The goal of radiation therapy is to eradicate tumors or to reduce their size to make them easier to remove surgically. Advances in radiation oncology have sought to increase therapeutic efficacy while preserving normal tissues. Equipment capable of generating high-energy photons and high-energy electron beams have increased the penetration of radiation, facilitating access to deep-seated tumors and reducing scattering to adjacent normal tissues.
Variation of radiation schedules, including the simultaneous decrease of the dose while increasing the number of daily fractions (hyperfractionation), has improved response rates in some settings.[1-3] Three-dimensional conformal radiotherapy (3D-CRT) and stereotactic radiotherapy are both aimed at reducing damage to surrounding normal tissue while concentrating the radiation to the tumor.
Although these advances have reduced the possibility of damage to normal tissue, further improvements are still needed. Certain cancers with proximal tumor spread (such as Hodgkin’s disease and lung cancer) require large-field radiation therapy, which increases the potential for injury to normal tissue.
Protecting the body from the toxicities of radiation has been a major concern since the effects of radiation were graphically demonstrated at the end of World War II.
Since rapidly dividing tissues are more vulnerable to lethal DNA injury, manifestations of radiation toxicity include oral and gastrointestinal mucositis and hematologic toxicity. When radiation is administered with chemotherapy, multiple toxicities may result. In addition to acute toxicity, radiation injuries may become permanent. Toxicity is often confined to the site of radiation.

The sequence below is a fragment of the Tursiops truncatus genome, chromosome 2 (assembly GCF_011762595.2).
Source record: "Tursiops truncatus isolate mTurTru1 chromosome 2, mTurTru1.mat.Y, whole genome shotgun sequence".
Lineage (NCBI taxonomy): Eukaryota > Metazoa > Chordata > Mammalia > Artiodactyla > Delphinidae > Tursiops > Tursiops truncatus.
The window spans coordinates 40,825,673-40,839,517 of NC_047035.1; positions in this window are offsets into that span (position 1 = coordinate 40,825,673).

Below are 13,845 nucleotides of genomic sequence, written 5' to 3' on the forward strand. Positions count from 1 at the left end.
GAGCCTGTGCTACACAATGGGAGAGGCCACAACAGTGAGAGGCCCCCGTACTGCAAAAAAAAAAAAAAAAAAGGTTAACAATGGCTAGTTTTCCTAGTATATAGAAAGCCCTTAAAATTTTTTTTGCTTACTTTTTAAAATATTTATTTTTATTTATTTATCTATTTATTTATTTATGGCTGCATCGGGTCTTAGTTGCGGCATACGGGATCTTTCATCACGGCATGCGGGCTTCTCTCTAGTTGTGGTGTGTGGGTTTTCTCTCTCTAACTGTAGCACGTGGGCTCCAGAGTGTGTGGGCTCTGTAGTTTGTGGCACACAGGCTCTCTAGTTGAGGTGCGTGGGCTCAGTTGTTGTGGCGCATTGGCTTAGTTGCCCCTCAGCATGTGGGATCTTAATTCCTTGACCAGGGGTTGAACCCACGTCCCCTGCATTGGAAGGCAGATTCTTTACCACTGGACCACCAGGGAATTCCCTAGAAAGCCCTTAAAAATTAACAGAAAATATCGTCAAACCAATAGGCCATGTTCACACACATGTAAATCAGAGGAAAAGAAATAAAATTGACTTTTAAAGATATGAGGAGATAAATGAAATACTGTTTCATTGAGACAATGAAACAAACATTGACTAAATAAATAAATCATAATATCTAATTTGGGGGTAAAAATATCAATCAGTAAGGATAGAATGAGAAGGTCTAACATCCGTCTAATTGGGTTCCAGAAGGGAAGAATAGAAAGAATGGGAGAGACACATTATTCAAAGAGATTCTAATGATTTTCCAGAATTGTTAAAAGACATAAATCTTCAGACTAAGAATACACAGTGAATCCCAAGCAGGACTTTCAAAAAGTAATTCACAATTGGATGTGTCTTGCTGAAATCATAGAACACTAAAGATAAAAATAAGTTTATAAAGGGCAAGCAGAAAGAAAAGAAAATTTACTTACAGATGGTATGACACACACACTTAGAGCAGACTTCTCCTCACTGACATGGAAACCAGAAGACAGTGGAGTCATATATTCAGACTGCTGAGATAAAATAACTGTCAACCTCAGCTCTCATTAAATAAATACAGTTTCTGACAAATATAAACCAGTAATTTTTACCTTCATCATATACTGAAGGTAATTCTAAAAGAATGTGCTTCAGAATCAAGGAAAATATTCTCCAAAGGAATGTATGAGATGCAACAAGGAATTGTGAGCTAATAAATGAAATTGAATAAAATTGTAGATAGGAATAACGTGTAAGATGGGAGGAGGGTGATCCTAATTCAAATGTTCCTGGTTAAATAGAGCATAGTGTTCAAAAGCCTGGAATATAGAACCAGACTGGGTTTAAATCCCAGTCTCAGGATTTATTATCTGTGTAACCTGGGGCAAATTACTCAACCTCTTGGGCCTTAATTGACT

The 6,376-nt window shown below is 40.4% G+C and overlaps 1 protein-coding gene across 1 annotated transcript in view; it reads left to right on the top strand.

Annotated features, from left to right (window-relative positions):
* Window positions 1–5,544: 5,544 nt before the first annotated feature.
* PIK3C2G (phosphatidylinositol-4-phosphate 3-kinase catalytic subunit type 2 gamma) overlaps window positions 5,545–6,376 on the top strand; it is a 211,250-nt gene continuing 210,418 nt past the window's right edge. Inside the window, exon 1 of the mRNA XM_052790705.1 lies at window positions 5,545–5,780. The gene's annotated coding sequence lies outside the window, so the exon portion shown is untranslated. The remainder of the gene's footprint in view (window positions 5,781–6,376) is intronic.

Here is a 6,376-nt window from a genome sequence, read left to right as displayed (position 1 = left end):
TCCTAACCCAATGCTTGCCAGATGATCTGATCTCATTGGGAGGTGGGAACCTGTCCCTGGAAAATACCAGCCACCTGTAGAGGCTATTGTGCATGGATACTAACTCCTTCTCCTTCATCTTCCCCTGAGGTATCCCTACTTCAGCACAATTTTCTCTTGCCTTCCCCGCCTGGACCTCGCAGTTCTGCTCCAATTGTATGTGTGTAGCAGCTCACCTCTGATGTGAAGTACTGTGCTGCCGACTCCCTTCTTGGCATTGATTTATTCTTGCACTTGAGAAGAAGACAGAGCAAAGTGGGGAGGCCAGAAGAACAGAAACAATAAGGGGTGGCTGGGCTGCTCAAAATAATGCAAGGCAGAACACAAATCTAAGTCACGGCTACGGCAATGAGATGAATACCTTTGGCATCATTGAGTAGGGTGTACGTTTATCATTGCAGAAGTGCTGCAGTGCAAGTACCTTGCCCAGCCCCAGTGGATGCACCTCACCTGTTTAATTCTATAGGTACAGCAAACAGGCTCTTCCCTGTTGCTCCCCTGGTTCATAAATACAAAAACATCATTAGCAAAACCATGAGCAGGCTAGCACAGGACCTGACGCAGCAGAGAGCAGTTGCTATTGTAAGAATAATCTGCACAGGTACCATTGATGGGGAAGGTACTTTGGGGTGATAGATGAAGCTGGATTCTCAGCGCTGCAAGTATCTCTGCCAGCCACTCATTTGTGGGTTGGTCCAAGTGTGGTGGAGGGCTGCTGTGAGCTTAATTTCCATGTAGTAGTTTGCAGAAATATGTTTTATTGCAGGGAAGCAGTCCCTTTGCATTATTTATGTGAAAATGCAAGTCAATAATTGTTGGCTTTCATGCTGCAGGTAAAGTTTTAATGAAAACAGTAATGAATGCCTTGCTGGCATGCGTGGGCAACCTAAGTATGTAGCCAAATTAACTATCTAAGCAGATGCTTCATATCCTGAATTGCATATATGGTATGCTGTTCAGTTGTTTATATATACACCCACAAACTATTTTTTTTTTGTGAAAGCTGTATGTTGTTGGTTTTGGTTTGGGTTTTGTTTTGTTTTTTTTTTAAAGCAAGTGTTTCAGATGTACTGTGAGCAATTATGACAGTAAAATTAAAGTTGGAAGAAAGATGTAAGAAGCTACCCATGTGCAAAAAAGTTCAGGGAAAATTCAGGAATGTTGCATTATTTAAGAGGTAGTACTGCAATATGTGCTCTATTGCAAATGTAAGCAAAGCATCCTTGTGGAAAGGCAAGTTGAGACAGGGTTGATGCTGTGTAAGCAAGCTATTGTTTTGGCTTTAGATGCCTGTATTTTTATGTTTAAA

Because a linear relationship exists between radiation dose and permanent cell damage, more intensive radiation is more likely to be effective against cancer cells. Consequently, to maximize the therapeutic benefit to the patient and minimize the adverse effects on normal tissues, a delicate balance must be established between radiation dose and target volume.
The benefits of protecting normal tissues from the adverse effects of radiation therapy include the prevention of debilitating toxicities, maintenance of an effective immune system, improved DNA repair, and reduction of the mutagenic potential of irradiation. Protection should decrease the occurrence of toxicities, which should increase a patient’s quality of life.
While secondary tumors may take many years to develop and the incidence resulting from radiation may be low, the increased risk of secondary neoplasms is a concern for patients whose cancer has a good chance of long-term remission (as in Hodgkin’s disease).
Developed by the Army as 1 of 4,400 compounds tested, amifostine(Drug information on amifostine) (Ethyol) remains the best drug to date to be tested as a radioprotector.[8,9] It is unlikely that further drug development will occur. Studies began at the National Cancer Institute in 1973, and the drug was eventually licensed to US Biosciencesnow Medimmune Oncologywith sales agreements with Alza and Schering.